Review: AquaPalace

Water world, Prague-style: a look at the new water park in Čestlice Staff

Written by Staff Published on 02.06.2008 10:22:22 (updated on 02.06.2008) Reading time: 4 minutes

Written by Erin Slattery

If you, your children, or most of all, your inner child bolt for the pool at the first sign of summer, you´ll be happy to know that the water park has grown up and is now more than a few creaky slides. Billed as the largest water park in central Europe, the newly opened AquaPalace (located in Čestlice, 6 km south of Prague) sports saunas, a spa complex, and a fitness center—as well as nine water slides—making it an attractive destination for summer and beyond. Although still in the breaking-in stages and a slight challenge for visitors with limited Czech, AquaPalace delivers a range of imaginative water thrills, including ones you might have only dreamed about, as a kid.

Last week, I went with swimsuit and towel in hand, to review the complex. AquaPalace´s marketing executive, Zdeňka Švecová, showed me around before I dove into the water park. Basic admission to Vodní svět (“water world”), the water park, entitles you to two hours and is registered for each visitor on an electronic-chip wristband worn even in the pool. (See the end of the article for information on admission fees.) Everything in the park works on the “chip” system: by scanning the chip wristband at electronic terminals, you can locate, lock, and unlock your locker; check the time left in your account; and—of special interest (or fury) to parents—automatically charge items at the restaurants, cafes, and the Algida ice cream bar.

At the core of Vodní svět are:

· Relaxation Palace, with a lap pool at the center, plus “slow” and “fast” rivers, or swimming channels, looping around the perimeter. To my delight, when I slid into one of these channels, I discovered that one of the slow rivers leads directly to the fast river. It confirmed that the best feature, perhaps, of the water park is each section´s creative design and surprises. My first and lasting impression was of bouncing around in the imagination of designers and kids asked to create their dream water park.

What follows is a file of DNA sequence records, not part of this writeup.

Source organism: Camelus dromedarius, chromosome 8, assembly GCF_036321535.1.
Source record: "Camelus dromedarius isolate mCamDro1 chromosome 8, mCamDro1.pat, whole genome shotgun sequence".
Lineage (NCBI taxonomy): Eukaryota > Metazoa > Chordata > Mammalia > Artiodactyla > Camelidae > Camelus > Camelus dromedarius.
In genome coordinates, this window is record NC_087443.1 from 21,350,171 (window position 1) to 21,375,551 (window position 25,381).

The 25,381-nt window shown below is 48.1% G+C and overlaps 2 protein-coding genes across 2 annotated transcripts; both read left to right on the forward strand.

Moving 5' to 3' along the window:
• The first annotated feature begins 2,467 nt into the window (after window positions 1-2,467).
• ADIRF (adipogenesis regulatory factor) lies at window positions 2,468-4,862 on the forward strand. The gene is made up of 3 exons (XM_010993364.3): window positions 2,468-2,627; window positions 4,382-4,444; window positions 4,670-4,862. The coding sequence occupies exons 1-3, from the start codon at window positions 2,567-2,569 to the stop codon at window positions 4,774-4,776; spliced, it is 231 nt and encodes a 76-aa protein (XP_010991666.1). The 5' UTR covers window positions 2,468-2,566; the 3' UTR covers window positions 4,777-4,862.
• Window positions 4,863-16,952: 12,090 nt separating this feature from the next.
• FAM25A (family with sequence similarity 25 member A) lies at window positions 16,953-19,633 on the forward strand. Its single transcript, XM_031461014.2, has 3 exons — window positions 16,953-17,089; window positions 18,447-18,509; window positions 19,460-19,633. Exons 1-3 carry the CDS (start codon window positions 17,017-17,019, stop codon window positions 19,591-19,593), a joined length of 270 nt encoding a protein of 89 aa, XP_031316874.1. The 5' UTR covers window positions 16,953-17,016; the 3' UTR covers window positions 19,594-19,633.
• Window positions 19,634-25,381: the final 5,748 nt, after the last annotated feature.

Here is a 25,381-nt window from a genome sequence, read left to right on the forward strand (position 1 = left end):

· Treasure Palace, with a shipwreck, paddling pool, sea creature murals and sculptures, and a wave pool which generates 10 minutes of gentle waves every hour. The waves look more like a choppy day on the Vltava river than anything surfable—and kids over eight will probably abandon it quickly for the higher-octane Adventure Palace in the next room—but toddlers and parents looked happy. (The shallow kids´ pools are warmer than other parts of the park, whereas the swimming pool in the Relaxation Palace was suitably cooler for doing laps.)

· The outdoor zone: a “wild” river course like a rapids rafting run (without the raft), snaking around one side of the park. (Each palace and zone is linked to the one next to it: you reach the outdoor zone by swimming out of the Adventure Palace.) I thought it was relatively mild, but I noticed that there were lifeguards pacing those of us shooting around the course. (Lifeguards in orange shirts patrol the water park, and each “palace” has its own lifeguard station.)